Thanks for the board for all their efforts.

  4. Ryan Christy, CFA says:

    Merry Christmas to all! Let’s do even better work for 2021. Colorado teachers deserve the best.

    For the members,

    Ryan Christy, CFA

  5. Phillip Kehl says:

    Not sure your off to a hot start. Rethink the title abbreviation with the small title on end. At first glance it reads POTIE. You pay people for this work?

  6. Linda Baggus says:

    I would like to have PERA divest from the oil and gas industry and get into the fast-growing alternative energy fields so that our investments grow instead of dropping drastically like my current PERA 401k funds have.

    • Fran Aguirre says:

      I totally agree with you, Linda. The writing is on the wall. PERA has lost $1 billion in fossil fuel investments over the last 10 years. California has lost even more with their investments in fossil fuels. The time is NOW to begin and complete this divestment!

  7. Phillip Kehl says:

    Let me just apologize for shooting from the hip again. Now I would like to wish everyone a Merry Christmas and a Happier New Year!

  8. Ryan Christy, CFA says:

    Remember, folks! Four board seats are available in January.

    Put your name in the hat and/or vote.

    Maxima Utilidad!

  9. William cox says:

    I have heard the new president is going to eliminate WIP. it cannot happen soon enough for me. I am losing 435.00 dollars from social security every month for 3 years now. I worked 2 jobs 7 days a week for 27 years to earn a decent retirement. please tell me this will end soon.

    • Daniel Cass says:

      Hello! Do you mean the WEP? The windfall elimination provision?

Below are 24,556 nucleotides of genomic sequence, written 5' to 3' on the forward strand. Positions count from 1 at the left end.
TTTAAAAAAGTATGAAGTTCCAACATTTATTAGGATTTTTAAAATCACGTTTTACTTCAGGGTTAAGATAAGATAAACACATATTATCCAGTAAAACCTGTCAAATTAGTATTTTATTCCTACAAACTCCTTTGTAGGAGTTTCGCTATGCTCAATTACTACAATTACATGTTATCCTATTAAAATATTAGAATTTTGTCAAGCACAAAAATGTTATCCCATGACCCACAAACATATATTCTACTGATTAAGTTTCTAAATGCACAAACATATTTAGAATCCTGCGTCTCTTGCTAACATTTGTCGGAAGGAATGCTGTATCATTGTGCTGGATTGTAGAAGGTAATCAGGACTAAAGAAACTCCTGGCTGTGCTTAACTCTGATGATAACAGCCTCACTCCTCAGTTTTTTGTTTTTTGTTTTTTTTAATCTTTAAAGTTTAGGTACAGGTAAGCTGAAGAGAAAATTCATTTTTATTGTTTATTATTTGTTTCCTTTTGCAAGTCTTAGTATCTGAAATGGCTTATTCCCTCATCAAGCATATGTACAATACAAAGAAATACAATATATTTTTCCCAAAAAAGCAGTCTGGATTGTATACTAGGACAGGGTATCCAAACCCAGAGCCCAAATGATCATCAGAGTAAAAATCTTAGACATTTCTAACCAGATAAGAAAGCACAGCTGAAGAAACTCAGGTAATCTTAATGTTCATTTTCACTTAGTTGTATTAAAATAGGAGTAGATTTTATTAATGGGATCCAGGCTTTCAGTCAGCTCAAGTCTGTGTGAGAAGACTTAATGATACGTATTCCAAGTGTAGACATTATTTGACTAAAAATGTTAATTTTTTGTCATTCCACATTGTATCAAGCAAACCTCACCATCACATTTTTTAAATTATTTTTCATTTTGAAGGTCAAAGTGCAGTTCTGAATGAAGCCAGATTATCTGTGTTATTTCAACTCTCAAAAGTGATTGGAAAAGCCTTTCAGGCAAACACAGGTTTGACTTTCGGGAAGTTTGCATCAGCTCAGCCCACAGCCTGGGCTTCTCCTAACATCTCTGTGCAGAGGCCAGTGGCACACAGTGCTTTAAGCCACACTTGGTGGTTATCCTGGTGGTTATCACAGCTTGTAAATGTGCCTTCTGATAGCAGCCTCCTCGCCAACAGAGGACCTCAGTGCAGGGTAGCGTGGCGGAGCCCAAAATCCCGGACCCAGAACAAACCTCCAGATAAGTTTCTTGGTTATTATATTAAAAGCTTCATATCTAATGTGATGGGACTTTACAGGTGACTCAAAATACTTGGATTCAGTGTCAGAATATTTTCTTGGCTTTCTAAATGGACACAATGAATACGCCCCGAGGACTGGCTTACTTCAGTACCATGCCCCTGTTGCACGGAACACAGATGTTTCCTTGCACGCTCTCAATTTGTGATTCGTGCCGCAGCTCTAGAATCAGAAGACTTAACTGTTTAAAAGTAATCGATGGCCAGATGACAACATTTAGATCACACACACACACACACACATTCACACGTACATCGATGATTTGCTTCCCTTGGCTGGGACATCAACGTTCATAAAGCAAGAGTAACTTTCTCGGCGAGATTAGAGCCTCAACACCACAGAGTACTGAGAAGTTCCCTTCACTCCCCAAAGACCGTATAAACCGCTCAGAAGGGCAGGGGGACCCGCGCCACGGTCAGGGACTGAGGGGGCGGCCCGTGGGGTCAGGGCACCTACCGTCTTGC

I have thought for years that this was a very unfair measure! It is a state by state issue! How is it fair that some states have this and other’s do not? Either put this burden on everyone or take it away! It is a loss every month of a substantial amount of money especially if you are a retired senior and every dollar counts!
      I’ve heard that there is talk about the WEP being eliminated but I haven’t heard it from the president elect yet!
      Everyone that’s getting ripped off from this provision should step up and make their voices heard! Nothing will happen if everyone stays silent about it!

      • Gary says:

        Work 3 more years and when you get 30 substantial earning years you won’t see any reduction from either, as of now with 27 in ss you will have very little taken away as a penalty.

    • Fran Aguirre says:

      I agree WIP has got to go. Who will make this happen? I have lost approximately $400 per month for the last 18 years. Even with this amount, I would still be in the 99% while the top 1% continue to benefit so much more!
      Diana DeGette has “said: she wanted to get rid of the WIP at least 18 years ago. It still hasn’t happened!

    • Joe Laterra says:

      Critical for all retirees that paid Social security before or during their years with Pera. We earned the benefits and need them more now than ever.

    • Stephen Wheeler says:

      I hope this WIP comes to an end. It has hurt me badly, I need my money.

    • Jackie Snyder says:

      Started working in retail at 16. Worked for 28 years with that same retailer. Started with DPS and worked many years with both. Retired DPS with PERA. All those years in retail, paying into Social Security and only getting approximately 45% of what I should be getting is a shame. I pray the President Elect will right this wrong!!

    • Marti Stokes says:

      I have heard time and again that WEP is being looked at, but nothing is ever done. I am so close to 40 credits, but as a single person, not close enough as most of my years were under PERA. I’d also not heard that the new administration was going to eliminate this—but as with anything government, I’d have to see it to believe it. I just hope I live long enough to see it happen. Even a couple of hundred dollars (and I don’t know what it would actually be for me–haven’t looked into it yet), would help immensely. Everyone is right, it isn’t fair that SS denies us money we earned just because we get PERA. Thank the good Lord that PERA doesn’t also do that to us–then where would we be? Never able to retire I guess!